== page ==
Feel Your Way Through Life
It is my experience, and maybe yours too, showing emotion is often associated with people who are weak. We’re been taught to hide our emotions, to be afraid or ashamed of them. Seriously how healthy does that sound?
What a twisted fantasy it is that stuffing our emotions will cause them to somehow magically disappear and we’ll go on our merry way filled with happiness, inner peace and love. I don’t know who started the “it’s good to stuff your emotions” idea but it’s not right. We are specifically designed to feel our way through life. You know what happens when we stuff the natural emotions we’re born with? Nothing good at all.
For many years I never saw my father express healthy emotion. He grew up in a society where real men didn’t express emotion – ever. I resented him for it. No, let’s be honest, I hated him for it.
Unable or unwilling to accept the vulnerability of expressing healthy emotion made him an angry tyrant. He raged, snorted, and slammed around like a bull in a delicate china shop of two little girls and a scared wife.
“You’re too emotional,” he coldly said as tears streamed down my face at the cruel and horrific scenes of baby harp seals being beaten to death and the close up, slow motion images of prairie dogs being blown to smithereens in the documentaries my father watched on television in the 1960s.
Once my father dragged me out of the shower because my mother had breakfast on the table and he thought I was taking too long. Later that day picking me up from school where I spent the entire day crying, “You’re too emotional” again felt like daggers into my heart. My father stormed through life not giving a damn about the emotions of other living things.
Then one beautiful crisp autumn day all that changed – for good. My father was hunting and knew he had fatally wounded a deer but could not find it. Regardless of what an ass he was to me, my sister, our mother, harp seals, and prairie dogs, he was a responsible hunter always using what he took from the natural world. It went against his values to just leave the deer so he searched for hours and hours without success. My father was so exhausted and upset he sat down on a log, buried his head in his hands and sobbed. I believe for the first time ever, or at least in many, many years.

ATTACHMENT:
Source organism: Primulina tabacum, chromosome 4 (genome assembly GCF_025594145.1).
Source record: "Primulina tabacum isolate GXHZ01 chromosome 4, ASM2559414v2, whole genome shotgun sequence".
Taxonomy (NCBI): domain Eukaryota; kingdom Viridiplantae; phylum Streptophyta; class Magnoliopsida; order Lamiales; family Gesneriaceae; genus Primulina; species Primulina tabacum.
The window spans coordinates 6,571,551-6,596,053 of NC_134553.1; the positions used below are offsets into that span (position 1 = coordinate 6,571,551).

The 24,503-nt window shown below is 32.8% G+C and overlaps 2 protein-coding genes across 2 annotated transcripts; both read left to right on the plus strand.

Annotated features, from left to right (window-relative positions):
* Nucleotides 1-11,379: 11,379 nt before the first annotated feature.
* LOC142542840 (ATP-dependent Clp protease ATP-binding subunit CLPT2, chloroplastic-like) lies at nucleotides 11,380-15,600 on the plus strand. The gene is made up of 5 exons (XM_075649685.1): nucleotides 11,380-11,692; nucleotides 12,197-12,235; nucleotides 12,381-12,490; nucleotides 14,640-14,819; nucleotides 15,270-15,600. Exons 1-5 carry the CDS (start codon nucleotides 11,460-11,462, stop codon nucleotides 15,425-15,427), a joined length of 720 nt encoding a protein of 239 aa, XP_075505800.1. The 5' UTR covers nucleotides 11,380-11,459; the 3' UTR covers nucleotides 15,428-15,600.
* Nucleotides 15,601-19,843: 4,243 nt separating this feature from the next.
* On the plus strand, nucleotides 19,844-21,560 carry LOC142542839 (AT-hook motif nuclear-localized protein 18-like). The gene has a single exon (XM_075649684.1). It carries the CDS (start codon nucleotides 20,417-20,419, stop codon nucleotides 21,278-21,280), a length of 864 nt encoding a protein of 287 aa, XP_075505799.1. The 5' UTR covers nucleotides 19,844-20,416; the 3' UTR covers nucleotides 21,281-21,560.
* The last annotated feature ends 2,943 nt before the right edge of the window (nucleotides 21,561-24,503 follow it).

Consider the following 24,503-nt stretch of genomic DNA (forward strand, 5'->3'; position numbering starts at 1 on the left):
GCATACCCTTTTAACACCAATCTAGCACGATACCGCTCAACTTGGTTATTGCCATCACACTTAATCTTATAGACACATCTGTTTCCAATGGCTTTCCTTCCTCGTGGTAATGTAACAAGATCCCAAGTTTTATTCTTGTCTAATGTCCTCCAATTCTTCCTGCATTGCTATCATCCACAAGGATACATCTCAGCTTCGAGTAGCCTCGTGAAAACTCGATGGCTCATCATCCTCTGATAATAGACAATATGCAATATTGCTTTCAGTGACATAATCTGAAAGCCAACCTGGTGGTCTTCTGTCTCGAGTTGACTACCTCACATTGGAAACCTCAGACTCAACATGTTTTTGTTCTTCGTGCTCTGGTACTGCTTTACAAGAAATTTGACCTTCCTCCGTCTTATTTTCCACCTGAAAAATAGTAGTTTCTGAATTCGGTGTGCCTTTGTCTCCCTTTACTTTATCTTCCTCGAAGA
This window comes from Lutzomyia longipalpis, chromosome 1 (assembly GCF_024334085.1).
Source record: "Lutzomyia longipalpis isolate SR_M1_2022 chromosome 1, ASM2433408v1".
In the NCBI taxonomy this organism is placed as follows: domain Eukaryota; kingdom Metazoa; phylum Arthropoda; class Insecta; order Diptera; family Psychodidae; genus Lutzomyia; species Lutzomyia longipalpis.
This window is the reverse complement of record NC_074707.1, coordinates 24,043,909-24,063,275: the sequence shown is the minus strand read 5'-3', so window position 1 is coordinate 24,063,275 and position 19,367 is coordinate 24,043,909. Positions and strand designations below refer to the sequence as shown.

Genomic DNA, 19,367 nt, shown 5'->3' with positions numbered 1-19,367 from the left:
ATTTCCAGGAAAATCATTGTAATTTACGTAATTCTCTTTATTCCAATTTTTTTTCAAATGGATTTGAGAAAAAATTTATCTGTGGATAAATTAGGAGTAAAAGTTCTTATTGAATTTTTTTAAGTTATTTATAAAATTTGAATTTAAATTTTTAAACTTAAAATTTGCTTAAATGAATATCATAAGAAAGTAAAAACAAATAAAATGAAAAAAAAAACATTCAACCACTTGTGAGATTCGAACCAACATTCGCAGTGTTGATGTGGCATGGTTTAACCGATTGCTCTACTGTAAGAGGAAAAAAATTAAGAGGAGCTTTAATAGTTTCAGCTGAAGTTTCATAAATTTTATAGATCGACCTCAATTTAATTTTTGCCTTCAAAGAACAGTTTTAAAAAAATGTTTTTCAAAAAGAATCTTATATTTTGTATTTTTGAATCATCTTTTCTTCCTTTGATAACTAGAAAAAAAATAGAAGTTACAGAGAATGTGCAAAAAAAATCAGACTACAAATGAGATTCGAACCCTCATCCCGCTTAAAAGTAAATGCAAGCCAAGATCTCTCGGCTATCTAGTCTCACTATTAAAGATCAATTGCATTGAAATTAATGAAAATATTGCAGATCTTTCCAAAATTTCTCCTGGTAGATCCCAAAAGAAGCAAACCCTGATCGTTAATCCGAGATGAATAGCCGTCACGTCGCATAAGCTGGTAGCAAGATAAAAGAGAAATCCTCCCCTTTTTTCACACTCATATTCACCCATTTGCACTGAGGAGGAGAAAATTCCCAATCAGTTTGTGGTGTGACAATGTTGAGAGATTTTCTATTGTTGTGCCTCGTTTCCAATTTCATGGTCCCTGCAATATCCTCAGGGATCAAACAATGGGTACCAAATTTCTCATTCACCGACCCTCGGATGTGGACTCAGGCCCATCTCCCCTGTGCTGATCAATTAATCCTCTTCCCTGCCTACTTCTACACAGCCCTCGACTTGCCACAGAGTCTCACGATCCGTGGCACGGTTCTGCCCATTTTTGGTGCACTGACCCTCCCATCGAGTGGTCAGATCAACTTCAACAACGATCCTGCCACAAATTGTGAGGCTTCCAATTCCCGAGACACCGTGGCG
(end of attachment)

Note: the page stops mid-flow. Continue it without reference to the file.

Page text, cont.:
We never know what life-event holds the potential to shake us to the core of our being. The frustration and helplessness of killing that poor deer and not being able to find it cracked my father’s heart wide open. Years of stuffed emotion came pouring out and through the deer’s death my father was reborn.
From that day forward my dad has been a new man – one who does not hold back tears of sadness, joy or pain. He has a new-found respect and kindness for the natural world and all that call it home. My father is no longer concerned with what “real men” are supposed to do. He knows it takes Super-Men to accept that being gentle enough to express healthy emotion is one of the strongest things they do.
There may be people in your life who seem to manage normally in the day but then they all of a sudden explode. Maybe you are that person that was exactly my dad. Through his example he taught me to do the same thing – stuff your emotions and then explode. All we are doing by stuffing is repressing our emotions but emotions can’t be repressed. Emotions ALWAYS leak out, and sometime gush out onto the innocent in our lives.
You are alive to feel. You create a healthy life by learning how to positively deal with your emotions. Don’t stuff them, thinking you’ll deal with them later. Yes, there are times when it is not appropriate to express anger at your spouse while you are in front of your children. But don’t ignore the anger by stuffing it. When it is the right time, express why you are angry but stay calm and communicate clearly.
We cannot continue to perpetuate the stupid idea expressing healthy emotion is not socially acceptable. Look at the world we are creating as a result or being unfeeling. Let’s teach our children healthy ways to express their feelings. That means you and I must know what we’re feeling and why too. Are you confused, happy, uneasy, positive, fearful, or negative? Are you tired, excited, motivated, tearful, or shocked? Are you devastated, hopeful, irritated, eager, or compassionate?
Whatever you feel, validate those emotions. And support those you love in expressing their emotions in healthy ways too. True healing comes from feeling what you’re feeling.